It’s nice to feel valued by your company. It’s especially rewarding to be told by your boss that you’re so good at what you do that you’ve become indispensable. What if you’ve become so essential that it actually hurts you and your company. Is that possible?
“Yes, you can be too essential at your job, and you can get pigeonholed at doing one function. Both of these possibilities will limit a person’s career. On the positive side, this tends to occur when someone is very good at a task or function.” – Angelo Kinicki, an organizational culture expert at Arizona State University
People specialize because they think it will help them become more hireable and ultimately help their employer. What specialization ends up doing is limiting your career growth to only lateral moves. If you end up missing out on promotions or projects outside your scope, it’s time to change things up.
Make a Change
It’s not easy to rock the boat but chances are your boss would rather you approach them about the issue instead of quitting out of unhappiness. Make sure that you are honest and prepared during this meeting.
“I recommend that the essential employee goes to their boss with their own plan to address the issue. They should start by identifying another project in their boss’s area that they’d like to learn more about or help with. 25 percent of the time, the [employee] could work on this new project, 25 percent training someone else on what the [employee] does and 50 percent of the time doing their own essential work.” says Elene Cafasso, President at executive coaching firm Enerpace Inc.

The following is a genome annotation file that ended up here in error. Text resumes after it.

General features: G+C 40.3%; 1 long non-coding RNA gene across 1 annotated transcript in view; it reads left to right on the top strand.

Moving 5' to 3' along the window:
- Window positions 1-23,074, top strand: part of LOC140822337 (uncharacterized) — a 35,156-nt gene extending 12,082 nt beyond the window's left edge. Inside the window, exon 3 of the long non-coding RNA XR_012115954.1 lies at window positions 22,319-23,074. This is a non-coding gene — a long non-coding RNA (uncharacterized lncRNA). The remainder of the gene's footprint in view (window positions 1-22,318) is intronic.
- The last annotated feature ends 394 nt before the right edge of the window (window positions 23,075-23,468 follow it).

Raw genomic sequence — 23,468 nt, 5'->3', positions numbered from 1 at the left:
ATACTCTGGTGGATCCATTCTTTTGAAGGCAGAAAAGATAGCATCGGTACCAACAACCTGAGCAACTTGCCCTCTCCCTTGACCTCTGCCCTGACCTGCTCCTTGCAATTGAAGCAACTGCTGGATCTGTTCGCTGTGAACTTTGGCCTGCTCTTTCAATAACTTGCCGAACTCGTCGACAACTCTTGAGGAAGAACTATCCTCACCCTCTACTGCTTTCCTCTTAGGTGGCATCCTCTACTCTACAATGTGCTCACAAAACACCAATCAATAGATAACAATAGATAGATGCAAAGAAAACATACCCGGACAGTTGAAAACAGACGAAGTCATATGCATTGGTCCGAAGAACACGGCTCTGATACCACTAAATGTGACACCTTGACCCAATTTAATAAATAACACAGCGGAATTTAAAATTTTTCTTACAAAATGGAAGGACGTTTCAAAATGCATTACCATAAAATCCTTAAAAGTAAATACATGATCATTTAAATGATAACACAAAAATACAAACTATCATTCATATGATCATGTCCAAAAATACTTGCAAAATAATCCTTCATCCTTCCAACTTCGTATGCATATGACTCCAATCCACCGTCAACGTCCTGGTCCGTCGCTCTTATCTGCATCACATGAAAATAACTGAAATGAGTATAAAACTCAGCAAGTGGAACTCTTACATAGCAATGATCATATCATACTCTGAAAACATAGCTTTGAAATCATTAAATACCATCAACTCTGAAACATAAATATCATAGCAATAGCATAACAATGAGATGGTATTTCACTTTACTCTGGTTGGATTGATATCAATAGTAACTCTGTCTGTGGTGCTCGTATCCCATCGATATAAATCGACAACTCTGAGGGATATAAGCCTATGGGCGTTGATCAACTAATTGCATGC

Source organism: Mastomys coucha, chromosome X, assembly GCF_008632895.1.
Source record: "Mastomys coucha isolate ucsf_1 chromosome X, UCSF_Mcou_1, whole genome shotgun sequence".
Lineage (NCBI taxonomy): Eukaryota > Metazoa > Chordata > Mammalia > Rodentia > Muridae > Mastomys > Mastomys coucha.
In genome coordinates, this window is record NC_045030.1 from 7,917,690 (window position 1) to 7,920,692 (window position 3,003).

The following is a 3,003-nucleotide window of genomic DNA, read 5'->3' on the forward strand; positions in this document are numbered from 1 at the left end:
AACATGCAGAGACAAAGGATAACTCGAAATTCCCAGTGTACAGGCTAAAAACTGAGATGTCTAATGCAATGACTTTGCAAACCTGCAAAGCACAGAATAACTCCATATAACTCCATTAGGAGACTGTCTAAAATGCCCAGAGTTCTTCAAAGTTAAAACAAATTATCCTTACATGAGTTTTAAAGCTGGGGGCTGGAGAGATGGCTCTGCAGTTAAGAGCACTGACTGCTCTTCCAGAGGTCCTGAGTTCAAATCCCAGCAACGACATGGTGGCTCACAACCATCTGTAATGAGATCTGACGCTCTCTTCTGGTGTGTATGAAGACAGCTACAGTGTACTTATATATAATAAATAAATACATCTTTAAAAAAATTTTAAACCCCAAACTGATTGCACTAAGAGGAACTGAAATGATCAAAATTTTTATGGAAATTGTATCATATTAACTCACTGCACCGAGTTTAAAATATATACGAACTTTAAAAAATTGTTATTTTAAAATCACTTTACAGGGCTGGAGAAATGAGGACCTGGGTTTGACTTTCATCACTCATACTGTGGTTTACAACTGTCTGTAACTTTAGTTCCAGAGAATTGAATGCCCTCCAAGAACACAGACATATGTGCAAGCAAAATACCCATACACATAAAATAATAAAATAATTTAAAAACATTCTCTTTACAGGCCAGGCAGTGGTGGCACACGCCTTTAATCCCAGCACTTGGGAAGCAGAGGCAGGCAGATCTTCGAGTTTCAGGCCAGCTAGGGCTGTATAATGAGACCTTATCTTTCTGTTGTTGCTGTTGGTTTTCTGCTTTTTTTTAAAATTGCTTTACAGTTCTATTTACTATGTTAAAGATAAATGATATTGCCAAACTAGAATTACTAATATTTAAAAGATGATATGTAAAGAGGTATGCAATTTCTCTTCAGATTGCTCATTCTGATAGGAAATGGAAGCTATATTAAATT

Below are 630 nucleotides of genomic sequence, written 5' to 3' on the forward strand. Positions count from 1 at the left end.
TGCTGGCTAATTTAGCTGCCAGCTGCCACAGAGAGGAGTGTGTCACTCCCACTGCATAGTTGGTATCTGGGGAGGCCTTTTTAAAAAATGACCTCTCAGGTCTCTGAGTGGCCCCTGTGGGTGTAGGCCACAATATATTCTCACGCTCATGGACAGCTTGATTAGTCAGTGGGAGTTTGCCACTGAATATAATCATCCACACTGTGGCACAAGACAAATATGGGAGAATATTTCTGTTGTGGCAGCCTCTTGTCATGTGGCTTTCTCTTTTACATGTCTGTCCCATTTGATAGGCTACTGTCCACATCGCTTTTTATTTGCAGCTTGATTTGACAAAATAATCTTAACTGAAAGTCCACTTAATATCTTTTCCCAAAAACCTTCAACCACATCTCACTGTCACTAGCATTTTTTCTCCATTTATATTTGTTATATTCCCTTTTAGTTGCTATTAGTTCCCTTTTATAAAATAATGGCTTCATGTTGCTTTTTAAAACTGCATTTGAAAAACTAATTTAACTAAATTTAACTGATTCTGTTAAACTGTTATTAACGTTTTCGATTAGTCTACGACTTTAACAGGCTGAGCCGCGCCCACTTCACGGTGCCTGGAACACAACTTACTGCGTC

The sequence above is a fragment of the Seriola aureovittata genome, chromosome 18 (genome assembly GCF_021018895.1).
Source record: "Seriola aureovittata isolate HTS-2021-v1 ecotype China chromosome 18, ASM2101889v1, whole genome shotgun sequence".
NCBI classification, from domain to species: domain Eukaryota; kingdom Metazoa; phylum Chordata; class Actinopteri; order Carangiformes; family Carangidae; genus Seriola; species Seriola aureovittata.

Cafasso says that, if approached correctly, the boss should be receptive to the plan. In this situation, all of the employee’s work will still get done, another employee will be trained without the boss being involved, and employee retention and engagement will increase.
Seek Out Help
In a best-case scenario, your boss will be happy you spoke up about your issue. There is a chance that your boss won’t be ready to give you up and may even get upset with you for asking. If that happens, don’t be afraid to go elsewhere for help.
“If your manager will not do anything to rectify the situation, I suggest talking to the boss of your boss or someone in human resources. Failure to act on your part will lead to further stagnation, in my experience,” says Kinicki.
Lynne Sarikas, executive director of the MBA Career Center at Northeastern University agrees. “If your manager is not open to this, remind them that if you were to give your notice tomorrow, they would have to find a solution in the next two weeks. You would prefer to stay with the company and offer a longer transition period. Don’t threaten. Let them know you want to stay, but tactfully point out the reality,” says Sarikas.
Stay Focused on Quality
If you’ve hit a brick wall with your boss it might be tempting to give less than 100 percent so your boss becomes less dependent on you. Don’t do this. You don’t want to go so far as to put your job on the line or tarnish your glowing reputation.
“Absolutely do not let the quality of your work suffer. High-quality work is your ticket to more responsibility,” says Sarikas.
So speak up! Go out there and help make your company more balanced!
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